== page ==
One of the two Super 71Ps, RCAF number 666, crashed and burned in August 1937, near Grand Rapids, Manitoba, taking the lives of the three crew on board. In the summer of 1977, museum members located and salvaged the meager remains of this aircraft. It was initially thought that some of the recovered parts and artifacts could be incorporated into the restoration of CF-AUJ, but this did not happen because of the design differences between the two models. The other Super 71P, RCAF number 665, remained in RCAF service well into the 1940s.
Into the Air: CF-AUJ in Service
CF-AUJ was assigned to Canadian Airway’s base at Oskelaneo, Quebec, for scheduled service from that location. It operated from that base until 1939 when it was re-assigned, after an overhaul in Winnipeg, to Sioux Lookout, Ontario.
Ferguson in his article on the Super 71 observed that “the aircraft was pronounced satisfactory in all respects by both J.H. Lymburner and airline management. Airline executives did request on numerous occasions that Fairchild construct additional Super 71 units, but (according to some accounts) Fairchild resisted building more units because it believed that maintenance of the monocoque fuselages was beyond the expertise of airline field personnel. The article also argued that Fairchild did not build additional Super 71s because it was shifting its priorities to government rearmament programs.
Nevertheless, with its eight-passenger or one-ton cargo capacity, it was a large plane by pre-WWII standards and so was very useful to customers in the remote mining areas of Quebec and Ontario. During its six-year flying history, CF-AUJ was equipped either with floats or skis; there is no record of it ever being outfitted with wheels.
(NOTE: Lymburner was the pilot that Canadian Airways assigned to CF-AUJ and who flew it for most of its service history. Lymburner was also a member of the Lincoln-Ellsworth Antarctic expedition in 1936.)
The Last Flight
CF-AUJ crashed on takeoff on October 3, 1940, near the Uchi gold mine at Lost Bay on Confederation Lake, about 50 miles east of Red lake. It was reported that CF-AUJ hit a submerged object that ripped both floats from the fuselage. The aircraft sank and the pilot, Donald S. MacLaren, and two passengers clung to the loose pontoons until they were rescued. Shaken and slightly injured, they were airlifted to Sioux Lookout, 75 miles distant. The condition of one of the floats, recovered decades later, supports the idea that the CF-AUJ hit an object in the water because the leading three feet were bent upward to almost 90 degrees.
Canadian Airways let a salvage contract to recover the valuable items – the leased engine, which was valued at just over $31,000 at the time, and the 75 pounds of gold from the nearby mine. The gold would be worth $1.2 million at the 2009 gold price of $1,000 an ounce.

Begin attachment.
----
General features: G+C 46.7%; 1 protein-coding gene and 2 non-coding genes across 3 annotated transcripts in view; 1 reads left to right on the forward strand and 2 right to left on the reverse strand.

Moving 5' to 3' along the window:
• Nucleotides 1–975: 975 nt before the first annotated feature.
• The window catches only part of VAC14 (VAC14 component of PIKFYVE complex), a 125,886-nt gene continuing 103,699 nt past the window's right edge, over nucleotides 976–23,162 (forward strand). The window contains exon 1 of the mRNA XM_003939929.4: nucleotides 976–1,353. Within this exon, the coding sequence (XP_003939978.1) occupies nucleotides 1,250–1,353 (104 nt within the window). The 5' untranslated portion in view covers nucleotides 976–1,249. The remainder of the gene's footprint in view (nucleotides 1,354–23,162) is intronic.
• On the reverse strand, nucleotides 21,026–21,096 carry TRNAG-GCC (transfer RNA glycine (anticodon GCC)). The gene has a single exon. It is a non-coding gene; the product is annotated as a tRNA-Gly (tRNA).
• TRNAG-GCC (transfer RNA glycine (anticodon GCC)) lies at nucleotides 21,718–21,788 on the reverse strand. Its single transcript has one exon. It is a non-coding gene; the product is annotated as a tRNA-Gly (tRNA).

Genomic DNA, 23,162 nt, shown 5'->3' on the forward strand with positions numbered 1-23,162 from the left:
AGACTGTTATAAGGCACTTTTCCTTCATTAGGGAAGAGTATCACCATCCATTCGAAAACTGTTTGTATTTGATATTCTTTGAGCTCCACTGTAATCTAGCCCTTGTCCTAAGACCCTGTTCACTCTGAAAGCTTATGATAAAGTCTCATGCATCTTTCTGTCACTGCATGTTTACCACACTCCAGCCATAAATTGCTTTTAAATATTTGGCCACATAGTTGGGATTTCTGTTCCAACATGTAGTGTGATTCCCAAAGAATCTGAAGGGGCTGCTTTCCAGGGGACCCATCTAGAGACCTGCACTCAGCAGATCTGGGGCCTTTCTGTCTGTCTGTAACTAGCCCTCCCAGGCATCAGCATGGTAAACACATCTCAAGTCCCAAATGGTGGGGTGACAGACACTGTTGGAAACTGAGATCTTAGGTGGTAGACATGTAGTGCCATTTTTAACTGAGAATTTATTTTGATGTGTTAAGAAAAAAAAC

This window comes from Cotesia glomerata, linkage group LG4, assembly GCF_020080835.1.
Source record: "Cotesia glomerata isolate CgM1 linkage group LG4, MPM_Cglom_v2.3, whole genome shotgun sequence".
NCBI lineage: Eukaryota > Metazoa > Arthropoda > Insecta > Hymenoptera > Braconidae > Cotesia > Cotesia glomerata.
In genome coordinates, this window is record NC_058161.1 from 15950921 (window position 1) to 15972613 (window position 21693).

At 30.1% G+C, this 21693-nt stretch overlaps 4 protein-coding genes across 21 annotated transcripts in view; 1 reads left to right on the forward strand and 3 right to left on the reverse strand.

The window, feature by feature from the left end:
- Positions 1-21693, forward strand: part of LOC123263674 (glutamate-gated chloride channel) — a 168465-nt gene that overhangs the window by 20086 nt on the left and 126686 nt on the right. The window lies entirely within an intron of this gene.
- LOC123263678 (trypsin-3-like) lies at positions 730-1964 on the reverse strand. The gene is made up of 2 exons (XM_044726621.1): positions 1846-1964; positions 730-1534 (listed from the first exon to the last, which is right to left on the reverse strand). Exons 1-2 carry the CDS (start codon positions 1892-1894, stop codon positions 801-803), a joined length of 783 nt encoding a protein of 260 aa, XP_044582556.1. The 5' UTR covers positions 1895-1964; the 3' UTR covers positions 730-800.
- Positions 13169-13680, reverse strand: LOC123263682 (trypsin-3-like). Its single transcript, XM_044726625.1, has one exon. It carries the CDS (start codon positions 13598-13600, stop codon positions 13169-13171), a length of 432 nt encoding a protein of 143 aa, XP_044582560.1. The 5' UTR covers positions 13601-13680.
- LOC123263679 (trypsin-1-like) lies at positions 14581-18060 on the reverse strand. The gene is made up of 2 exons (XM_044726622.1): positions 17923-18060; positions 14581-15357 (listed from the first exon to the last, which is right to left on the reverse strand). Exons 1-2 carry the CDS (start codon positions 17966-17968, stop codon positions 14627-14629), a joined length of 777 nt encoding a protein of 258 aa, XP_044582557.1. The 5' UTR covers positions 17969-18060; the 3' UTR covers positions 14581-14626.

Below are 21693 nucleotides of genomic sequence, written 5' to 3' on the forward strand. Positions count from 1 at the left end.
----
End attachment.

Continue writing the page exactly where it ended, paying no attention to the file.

The first salvage contract went to Starratt Airways and Transportation, which held a contract to move heavy freight into the mining area by winter road. Its divers found the wreck 80 feet underwater and raised it for removal to shore. The gold was recovered from the cargo cabin and the engine and cockpit instruments stripped from the aircraft. The airframe was declared to be beyond economical repair.
At some point in this process the wings were also removed from the fuselage. All of the wreckage was abandoned at the edge of the lake, where it stayed for the next 28 years. While the aluminum fuselage survived the elements quite well, the wings did not – the wooden spars and fabric succumbed to the action of 30 years of sun, rain, wind and snow.
A Fairchild factory drawing of the Super 71 highlighted the following features: sliding transparent pilot’s hood; cabin door incorporating inward opening mail chute; easily removable panel (for extra large freight); emergency exit; anchor and tool storage in stub wings; exhaust bypass for cabin heater; oversize oil cooler; large dump valve for draining oil tank; easily removable head fairing for inspection of controls; double concentric nose shutter for independent cylinder head and base temperature control; instrument panel and compass shelf (anti-vibration mounting); gas contents gauge (large and easily read by pilot); water rudder protector and skid; heavy keel plate 5 inch wide under keel strip; heavy hardwood rubbing strip along chines; generous nose bumper with drainage space between backboard and float; and non-freezing vent well above water level.
- Wingspan: 58 ft
- Length: 35 ft, 6 in
- Height: 10 ft, 6 in
- Gross weight: 7,000 lb
- Maximum speed: 141 mph
- Range: 760 miles
- Power Plant: P&W T1k1, Wasp, 525 hp
This article originally appeared in the Winter, 2009 edition of Altitude.